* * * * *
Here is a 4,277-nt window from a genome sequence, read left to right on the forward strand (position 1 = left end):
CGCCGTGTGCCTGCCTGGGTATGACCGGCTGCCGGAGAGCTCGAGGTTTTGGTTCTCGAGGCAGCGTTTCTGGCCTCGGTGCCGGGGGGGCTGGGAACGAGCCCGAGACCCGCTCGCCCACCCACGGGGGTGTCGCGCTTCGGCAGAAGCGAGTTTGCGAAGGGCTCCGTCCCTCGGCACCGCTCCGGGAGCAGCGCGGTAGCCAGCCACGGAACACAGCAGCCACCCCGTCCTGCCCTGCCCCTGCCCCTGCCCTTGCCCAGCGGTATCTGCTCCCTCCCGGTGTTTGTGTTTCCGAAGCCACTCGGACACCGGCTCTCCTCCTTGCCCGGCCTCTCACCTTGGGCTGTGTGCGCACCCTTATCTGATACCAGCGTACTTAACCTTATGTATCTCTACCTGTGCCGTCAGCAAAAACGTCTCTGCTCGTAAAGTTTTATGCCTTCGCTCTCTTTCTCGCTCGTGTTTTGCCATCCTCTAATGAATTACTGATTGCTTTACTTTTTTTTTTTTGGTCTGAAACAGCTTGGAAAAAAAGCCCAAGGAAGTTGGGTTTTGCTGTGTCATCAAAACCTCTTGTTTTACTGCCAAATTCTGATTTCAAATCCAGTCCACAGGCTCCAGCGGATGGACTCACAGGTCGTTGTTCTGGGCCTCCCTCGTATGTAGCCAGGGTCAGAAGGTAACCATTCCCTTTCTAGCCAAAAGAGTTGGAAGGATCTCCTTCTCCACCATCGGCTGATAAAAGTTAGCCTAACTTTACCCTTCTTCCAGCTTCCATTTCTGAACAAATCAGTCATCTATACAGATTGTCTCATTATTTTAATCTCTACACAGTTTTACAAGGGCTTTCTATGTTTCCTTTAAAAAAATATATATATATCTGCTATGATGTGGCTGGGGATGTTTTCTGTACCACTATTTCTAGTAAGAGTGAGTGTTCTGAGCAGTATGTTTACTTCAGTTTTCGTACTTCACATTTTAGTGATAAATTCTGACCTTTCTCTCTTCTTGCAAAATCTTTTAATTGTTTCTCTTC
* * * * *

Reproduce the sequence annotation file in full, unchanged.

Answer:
Here is a 4,277-nt window from a genome sequence, read left to right on the forward strand (position 1 = left end):
CGCCGTGTGCCTGCCTGGGTATGACCGGCTGCCGGAGAGCTCGAGGTTTTGGTTCTCGAGGCAGCGTTTCTGGCCTCGGTGCCGGGGGGGCTGGGAACGAGCCCGAGACCCGCTCGCCCACCCACGGGGGTGTCGCGCTTCGGCAGAAGCGAGTTTGCGAAGGGCTCCGTCCCTCGGCACCGCTCCGGGAGCAGCGCGGTAGCCAGCCACGGAACACAGCAGCCACCCCGTCCTGCCCTGCCCCTGCCCCTGCCCTTGCCCAGCGGTATCTGCTCCCTCCCGGTGTTTGTGTTTCCGAAGCCACTCGGACACCGGCTCTCCTCCTTGCCCGGCCTCTCACCTTGGGCTGTGTGCGCACCCTTATCTGATACCAGCGTACTTAACCTTATGTATCTCTACCTGTGCCGTCAGCAAAAACGTCTCTGCTCGTAAAGTTTTATGCCTTCGCTCTCTTTCTCGCTCGTGTTTTGCCATCCTCTAATGAATTACTGATTGCTTTACTTTTTTTTTTTTGGTCTGAAACAGCTTGGAAAAAAAGCCCAAGGAAGTTGGGTTTTGCTGTGTCATCAAAACCTCTTGTTTTACTGCCAAATTCTGATTTCAAATCCAGTCCACAGGCTCCAGCGGATGGACTCACAGGTCGTTGTTCTGGGCCTCCCTCGTATGTAGCCAGGGTCAGAAGGTAACCATTCCCTTTCTAGCCAAAAGAGTTGGAAGGATCTCCTTCTCCACCATCGGCTGATAAAAGTTAGCCTAACTTTACCCTTCTTCCAGCTTCCATTTCTGAACAAATCAGTCATCTATACAGATTGTCTCATTATTTTAATCTCTACACAGTTTTACAAGGGCTTTCTATGTTTCCTTTAAAAAAATATATATATATCTGCTATGATGTGGCTGGGGATGTTTTCTGTACCACTATTTCTAGTAAGAGTGAGTGTTCTGAGCAGTATGTTTACTTCAGTTTTCGTACTTCACATTTTAGTGATAAATTCTGACCTTTCTCTCTTCTTGCAAAATCTTTTAATTGTTTCTCTTC